In today’s NFL, there will never be a season in which a quarterback throws 42 picks. A player will get benched, cut, or opt to quit long before that number is even approached. In 1988, Vinny Testaverde got within striking distance of Blanda’s record by throwing a league-high 35 picks.
Nolan Ryan’s 7 no-hitters
Back on the Ryan express we go. As we mentioned, Ryan threw the most strikeouts in MLB history. While some fans may consider this to be his greatest accomplishment, others would point to the seven no-hitters he tossed. Sandy Koufax, who threw four no-hitters, is second in baseball history.
Ryan, had things gone a bit differently, easily could have thrown more no-hitters; he threw 12 one-hitters and 18-two hitters. What he wasn’t able to do was pitch a perfect game or win a Cy Young. In 1999, Ryan was enshrined in the Baseball Hall of Fame in Cooperstown, New York.
Pete Rose’s 4,256 hits
Pete Rose bet on baseball and essentially barred himself from the hall of fame. That is a massive blemish on his resume. However, if you are able to look beyond that slip-up, you’ll soon realize and appreciate Rose’s greatness. Rose played with an unmatchable amount of effort and had an amazing knack for getting on base.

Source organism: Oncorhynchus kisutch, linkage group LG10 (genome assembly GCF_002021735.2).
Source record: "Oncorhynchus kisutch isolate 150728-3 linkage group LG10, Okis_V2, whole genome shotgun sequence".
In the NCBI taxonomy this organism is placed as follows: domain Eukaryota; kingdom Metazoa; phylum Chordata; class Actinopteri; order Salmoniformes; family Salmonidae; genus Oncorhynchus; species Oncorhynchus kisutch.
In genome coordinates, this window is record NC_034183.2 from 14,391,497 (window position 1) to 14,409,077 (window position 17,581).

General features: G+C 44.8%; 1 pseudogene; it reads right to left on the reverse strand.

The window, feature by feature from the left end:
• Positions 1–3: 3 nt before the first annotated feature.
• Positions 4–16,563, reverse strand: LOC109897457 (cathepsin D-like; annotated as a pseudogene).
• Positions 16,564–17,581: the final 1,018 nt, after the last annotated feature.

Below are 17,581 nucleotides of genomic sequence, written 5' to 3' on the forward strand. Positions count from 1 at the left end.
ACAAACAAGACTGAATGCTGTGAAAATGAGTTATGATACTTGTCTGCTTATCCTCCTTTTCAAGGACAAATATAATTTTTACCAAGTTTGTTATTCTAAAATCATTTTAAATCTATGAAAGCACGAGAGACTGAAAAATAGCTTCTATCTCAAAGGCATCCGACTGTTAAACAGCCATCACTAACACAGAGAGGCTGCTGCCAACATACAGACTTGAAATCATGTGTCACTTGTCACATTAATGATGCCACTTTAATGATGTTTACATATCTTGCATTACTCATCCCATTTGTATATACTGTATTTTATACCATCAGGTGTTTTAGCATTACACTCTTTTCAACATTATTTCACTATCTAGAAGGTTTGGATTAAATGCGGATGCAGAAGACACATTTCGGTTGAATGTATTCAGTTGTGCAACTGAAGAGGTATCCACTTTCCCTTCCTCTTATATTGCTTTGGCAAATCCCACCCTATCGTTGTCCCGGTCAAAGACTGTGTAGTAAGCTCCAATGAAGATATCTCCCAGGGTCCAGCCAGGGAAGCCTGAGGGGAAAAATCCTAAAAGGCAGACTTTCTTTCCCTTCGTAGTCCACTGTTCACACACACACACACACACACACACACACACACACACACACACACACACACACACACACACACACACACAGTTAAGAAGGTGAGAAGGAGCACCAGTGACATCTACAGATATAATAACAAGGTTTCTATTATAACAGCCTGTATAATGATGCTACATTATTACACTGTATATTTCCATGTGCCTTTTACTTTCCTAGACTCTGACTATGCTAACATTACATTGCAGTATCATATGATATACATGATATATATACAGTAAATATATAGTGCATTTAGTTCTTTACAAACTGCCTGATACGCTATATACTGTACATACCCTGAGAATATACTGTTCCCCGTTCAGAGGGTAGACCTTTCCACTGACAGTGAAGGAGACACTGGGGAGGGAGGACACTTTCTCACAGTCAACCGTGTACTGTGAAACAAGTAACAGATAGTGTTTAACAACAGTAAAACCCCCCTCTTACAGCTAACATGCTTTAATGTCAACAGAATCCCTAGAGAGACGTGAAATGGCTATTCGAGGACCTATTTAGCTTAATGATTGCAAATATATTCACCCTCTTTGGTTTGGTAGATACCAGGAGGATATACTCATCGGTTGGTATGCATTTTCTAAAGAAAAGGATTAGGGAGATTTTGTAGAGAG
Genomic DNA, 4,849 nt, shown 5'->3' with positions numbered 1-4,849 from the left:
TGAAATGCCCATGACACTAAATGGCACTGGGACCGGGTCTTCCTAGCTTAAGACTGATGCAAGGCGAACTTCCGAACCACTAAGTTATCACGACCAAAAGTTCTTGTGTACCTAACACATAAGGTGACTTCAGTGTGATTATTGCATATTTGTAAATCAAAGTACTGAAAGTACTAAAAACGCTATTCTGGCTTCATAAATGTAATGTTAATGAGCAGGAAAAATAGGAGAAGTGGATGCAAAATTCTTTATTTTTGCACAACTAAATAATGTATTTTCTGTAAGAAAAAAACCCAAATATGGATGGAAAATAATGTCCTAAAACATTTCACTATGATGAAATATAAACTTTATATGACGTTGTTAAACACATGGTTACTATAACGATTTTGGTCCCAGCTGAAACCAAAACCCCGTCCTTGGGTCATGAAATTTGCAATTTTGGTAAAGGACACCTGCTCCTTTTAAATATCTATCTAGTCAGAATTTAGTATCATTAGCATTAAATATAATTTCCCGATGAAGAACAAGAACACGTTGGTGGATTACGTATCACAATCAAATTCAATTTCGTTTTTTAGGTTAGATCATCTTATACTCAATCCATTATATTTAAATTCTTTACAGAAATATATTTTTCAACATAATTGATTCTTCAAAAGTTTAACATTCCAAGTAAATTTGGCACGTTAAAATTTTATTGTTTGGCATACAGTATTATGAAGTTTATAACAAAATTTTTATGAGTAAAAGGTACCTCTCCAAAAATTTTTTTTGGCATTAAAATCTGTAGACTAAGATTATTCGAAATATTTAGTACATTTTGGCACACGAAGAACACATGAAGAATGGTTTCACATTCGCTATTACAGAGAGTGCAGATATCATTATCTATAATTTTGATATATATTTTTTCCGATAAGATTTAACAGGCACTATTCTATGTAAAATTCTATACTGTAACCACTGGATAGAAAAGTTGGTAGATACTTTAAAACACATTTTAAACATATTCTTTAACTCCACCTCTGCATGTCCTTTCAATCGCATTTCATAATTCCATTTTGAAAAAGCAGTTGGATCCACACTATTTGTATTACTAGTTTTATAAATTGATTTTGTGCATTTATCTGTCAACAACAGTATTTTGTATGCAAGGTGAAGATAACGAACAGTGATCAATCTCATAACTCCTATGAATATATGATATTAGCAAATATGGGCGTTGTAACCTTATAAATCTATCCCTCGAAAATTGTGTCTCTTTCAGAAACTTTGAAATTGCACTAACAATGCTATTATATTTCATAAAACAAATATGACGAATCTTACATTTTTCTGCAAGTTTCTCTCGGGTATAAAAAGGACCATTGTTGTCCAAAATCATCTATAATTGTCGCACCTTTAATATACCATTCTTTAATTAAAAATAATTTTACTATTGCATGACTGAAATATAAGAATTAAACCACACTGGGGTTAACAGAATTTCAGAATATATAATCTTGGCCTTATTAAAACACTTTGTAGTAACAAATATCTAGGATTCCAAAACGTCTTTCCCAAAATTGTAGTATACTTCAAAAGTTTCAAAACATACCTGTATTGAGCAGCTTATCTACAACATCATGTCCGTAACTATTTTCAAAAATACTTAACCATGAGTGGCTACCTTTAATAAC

On Sept. 11, 1985, Rose got the 4,192nd hit of his career, surpassing the legendary Ty Cobb for the most in baseball’s long history. By the end of his career, Rose accumulated 4,256 hits, a record that isn’t even close to being broken. He also set records for most games played, at-bats, and singles.
Brett Favre’s 297-game starting streak
The NFL’s ironman, Brett Favre, somehow, managed to play in 297 consecutive games. Despite playing one of the most physical sports with the highest injury rates, Favre, who also was sacked more than any other quarterback in NFL history, kept coming back for more. Favre was the unquestioned leader of the Packers from 1992 to 2007.
Favre’s start streak began in 1992 and lasted through his tenure in Green Bay, his one season as a Jet, and his time spent in Minnesota. Including the playoffs, Favre started 321 consecutive games. He was also a three-time MVP, winning the award three straight years — the only player to do so.
Derrick Thomas’ 7 sacks in a game
The fourth pick in the 1989 NFL Draft was Derrick Thomas, selected by the Chiefs who had big expectations for the promising pass-rusher. Thomas did not disappoint. He spent his entire 11-year career in Kansas City, bringing down more quarterbacks than any other player in Chiefs history.